No curtain calls for the ODI yet
It's been a pretty good World Cup, you have to admit. Yes, we took a long time to arrive at the eight teams that most thought would make the quarter-finals; yes, we had a lot of one-sided games, but that was factored into our expectations. But favourites have occasionally stumbled and underdogs have had their moments in the sun as well.
Dhaka wept and cheered and wept. The Irish marched, maybe short of weapons but not of spirit, Pallekele gave us a picturesque venue. Indian stadiums are, apparently, looking quite nice, England practised standing on a knife's edge, the Aussies haven't evoked awe, and South Africa have a legspinner. Clearly much has happened. Even the DRS has started winning some people over!
The decision reviews added a great deal to the World Cup. While there has been debate on the accuracy, teams and players have much less to complain about, and it seems a logical extension to the progress that was made when third-country umpires began standing. Not everyone is convinced that the projected trajectory of the ball is accurate, but it needs to be looked at in competition with the accuracy of the naked eye. And since machines have neither emotions nor loyalties, the merits or drawbacks will be uniform.
Has it eliminated howlers? I'm not sure we can be completely convinced of that but it has certainly minimised them, though it would help if someone told us the real reason behind its lesser admissibility when the ball pitches less than 40 centimetres from the pad or hits pad more than 2.5 metres from the stumps. I can understand Hawk-Eye being less reliable, and that the limits set therefore actually enhance its effectiveness, but it makes the game more complicated for the spectator. And it didn't help that the ICC kept making the odd alteration. It must work well, and it increasingly seems to, but in a sport that so depends on the public for its sustenance, it must work easily too.
I do hope, though, that we do away with the replay for the low catch. Nothing has failed as spectacularly as this has over the last 10 years. Or more. It doesn't work, it will always look not out, and you cannot deny a bowler a wicket or a fielder a catch on that count. Sadly it has to remain with the umpire because the other method, asking the fielder and trusting him, is too ridiculously naïve. If players stand when they know they are out, if players appeal when they know a batsman isn't out, they lose the right to be trusted. How can you trust a fielder if he says he caught it clean when a few minutes earlier he was probably appealing for one that went straight off pad?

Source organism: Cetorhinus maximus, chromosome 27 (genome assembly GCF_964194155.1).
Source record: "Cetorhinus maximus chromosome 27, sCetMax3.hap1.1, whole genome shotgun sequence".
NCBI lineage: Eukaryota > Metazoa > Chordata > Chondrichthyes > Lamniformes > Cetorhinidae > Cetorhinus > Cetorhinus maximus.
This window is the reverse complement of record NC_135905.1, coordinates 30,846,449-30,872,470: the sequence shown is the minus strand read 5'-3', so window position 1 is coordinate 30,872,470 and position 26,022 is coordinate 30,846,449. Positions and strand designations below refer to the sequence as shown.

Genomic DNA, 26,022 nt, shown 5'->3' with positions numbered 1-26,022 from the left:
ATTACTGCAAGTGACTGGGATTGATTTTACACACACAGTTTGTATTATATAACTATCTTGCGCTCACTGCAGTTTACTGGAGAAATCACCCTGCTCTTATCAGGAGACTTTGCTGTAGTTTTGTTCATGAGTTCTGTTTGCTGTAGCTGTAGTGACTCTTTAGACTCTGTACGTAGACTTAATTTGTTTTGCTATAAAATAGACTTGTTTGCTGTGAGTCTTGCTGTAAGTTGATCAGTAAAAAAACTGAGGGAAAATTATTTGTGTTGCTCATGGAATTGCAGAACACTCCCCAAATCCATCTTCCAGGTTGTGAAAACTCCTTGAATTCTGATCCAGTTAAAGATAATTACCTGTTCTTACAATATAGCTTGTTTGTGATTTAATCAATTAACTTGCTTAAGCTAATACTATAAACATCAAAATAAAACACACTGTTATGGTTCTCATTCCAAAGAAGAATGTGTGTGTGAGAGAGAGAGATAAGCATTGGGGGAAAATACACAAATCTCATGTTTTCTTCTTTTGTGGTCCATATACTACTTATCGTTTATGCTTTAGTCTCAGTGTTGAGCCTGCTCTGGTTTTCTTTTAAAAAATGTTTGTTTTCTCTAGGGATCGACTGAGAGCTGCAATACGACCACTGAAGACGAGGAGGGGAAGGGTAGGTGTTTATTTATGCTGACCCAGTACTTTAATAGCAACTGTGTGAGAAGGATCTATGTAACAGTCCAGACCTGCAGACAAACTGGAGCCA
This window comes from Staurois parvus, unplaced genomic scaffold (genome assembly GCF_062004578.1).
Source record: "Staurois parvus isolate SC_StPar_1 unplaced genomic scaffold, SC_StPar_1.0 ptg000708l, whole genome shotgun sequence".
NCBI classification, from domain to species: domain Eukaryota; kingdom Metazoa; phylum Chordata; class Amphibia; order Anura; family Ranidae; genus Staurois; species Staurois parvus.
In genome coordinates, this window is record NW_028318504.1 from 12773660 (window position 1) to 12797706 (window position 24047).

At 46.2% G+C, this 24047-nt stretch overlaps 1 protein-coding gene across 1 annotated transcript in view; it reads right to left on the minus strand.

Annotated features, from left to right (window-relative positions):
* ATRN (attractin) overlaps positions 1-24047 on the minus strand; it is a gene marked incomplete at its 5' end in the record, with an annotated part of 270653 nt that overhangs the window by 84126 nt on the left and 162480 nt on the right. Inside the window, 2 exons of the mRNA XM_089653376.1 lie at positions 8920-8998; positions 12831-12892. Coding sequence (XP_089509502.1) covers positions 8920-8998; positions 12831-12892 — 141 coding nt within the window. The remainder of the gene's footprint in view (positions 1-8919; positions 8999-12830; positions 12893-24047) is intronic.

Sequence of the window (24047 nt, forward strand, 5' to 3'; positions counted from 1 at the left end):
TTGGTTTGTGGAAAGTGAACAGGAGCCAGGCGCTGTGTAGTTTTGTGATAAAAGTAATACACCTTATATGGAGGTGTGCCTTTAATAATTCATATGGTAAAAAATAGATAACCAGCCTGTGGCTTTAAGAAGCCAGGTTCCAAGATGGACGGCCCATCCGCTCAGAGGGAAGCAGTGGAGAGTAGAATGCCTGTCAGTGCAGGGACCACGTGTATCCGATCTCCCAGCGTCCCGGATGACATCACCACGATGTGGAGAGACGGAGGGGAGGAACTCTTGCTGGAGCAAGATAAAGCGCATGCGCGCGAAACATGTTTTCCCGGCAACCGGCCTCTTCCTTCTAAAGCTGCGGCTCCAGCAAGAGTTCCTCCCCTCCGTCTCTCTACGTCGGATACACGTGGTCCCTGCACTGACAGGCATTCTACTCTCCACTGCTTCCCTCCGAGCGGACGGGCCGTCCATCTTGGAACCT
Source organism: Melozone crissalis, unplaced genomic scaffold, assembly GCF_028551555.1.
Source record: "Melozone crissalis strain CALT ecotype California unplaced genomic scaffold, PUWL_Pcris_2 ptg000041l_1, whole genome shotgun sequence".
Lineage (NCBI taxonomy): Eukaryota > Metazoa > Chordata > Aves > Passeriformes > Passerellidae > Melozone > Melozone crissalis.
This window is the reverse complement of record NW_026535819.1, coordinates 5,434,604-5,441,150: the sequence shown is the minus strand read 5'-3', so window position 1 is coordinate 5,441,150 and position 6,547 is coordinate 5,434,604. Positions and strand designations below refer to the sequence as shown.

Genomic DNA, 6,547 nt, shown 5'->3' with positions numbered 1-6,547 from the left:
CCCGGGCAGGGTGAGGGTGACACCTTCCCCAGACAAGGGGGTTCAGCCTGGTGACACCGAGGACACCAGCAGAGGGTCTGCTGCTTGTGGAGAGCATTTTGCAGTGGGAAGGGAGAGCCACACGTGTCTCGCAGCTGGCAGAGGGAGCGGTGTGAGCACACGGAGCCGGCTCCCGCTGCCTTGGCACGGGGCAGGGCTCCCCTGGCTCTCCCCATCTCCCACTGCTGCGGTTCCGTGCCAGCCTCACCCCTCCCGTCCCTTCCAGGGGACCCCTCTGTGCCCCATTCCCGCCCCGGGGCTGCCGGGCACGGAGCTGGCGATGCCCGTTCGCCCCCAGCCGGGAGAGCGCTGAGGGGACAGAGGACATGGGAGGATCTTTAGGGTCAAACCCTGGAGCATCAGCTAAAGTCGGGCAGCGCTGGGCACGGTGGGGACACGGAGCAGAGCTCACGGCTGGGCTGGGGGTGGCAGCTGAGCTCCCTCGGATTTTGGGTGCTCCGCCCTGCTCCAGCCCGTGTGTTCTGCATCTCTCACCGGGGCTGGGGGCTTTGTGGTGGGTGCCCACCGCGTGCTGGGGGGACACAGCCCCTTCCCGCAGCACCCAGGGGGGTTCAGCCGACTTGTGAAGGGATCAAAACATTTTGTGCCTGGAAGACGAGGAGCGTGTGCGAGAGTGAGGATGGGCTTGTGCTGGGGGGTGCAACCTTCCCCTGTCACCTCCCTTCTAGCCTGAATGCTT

If it is largely thumbs up for the DRS, it is a resounding yes for the Powerplays. When the batting Powerplay was first introduced it was felt, and with some justification, that it was another nail in the coffin for bowlers, particularly spinners. But these bowlers are wonderfully innovative fellows; maybe years of being suppressed by the laws have taught them to survive, and the batting Powerplay is actually being looked at suspiciously by some teams. It is a wonderful development.
In course of time, I think, it will remain a batting weapon, but it is asking more questions than many thought it would. With the fielders being forced in, the gaps within the circle have reduced, and batsmen have felt the need to go over. It begs the question: if the batting Powerplay can produce wickets, why not bring the fielders in more often to cut the singles and force the batsmen to play riskier shots? We see five fielders in the circle far too infrequently, and maybe that will change now.
It is interesting too, and maybe a touch predictable, that the side batting first tends to lose more wickets in the Powerplay (15 balls per wicket as opposed to 19 balls per wicket by sides batting second). Teams that know what their target is seem to approach it with greater care, whereas those that are setting a target seem to throw caution to the winds.
So the 50-over game seems in pretty good health, and maybe the packaging and promotion that a World Cup provides has helped. Good, organised batsmen are still topping the batting charts, and wicket-taking bowlers are still in fashion. And people are watching. There is much life left in this old dog.
Harsha Bhogle is a commentator, television presenter and writer. His Twitter feed is here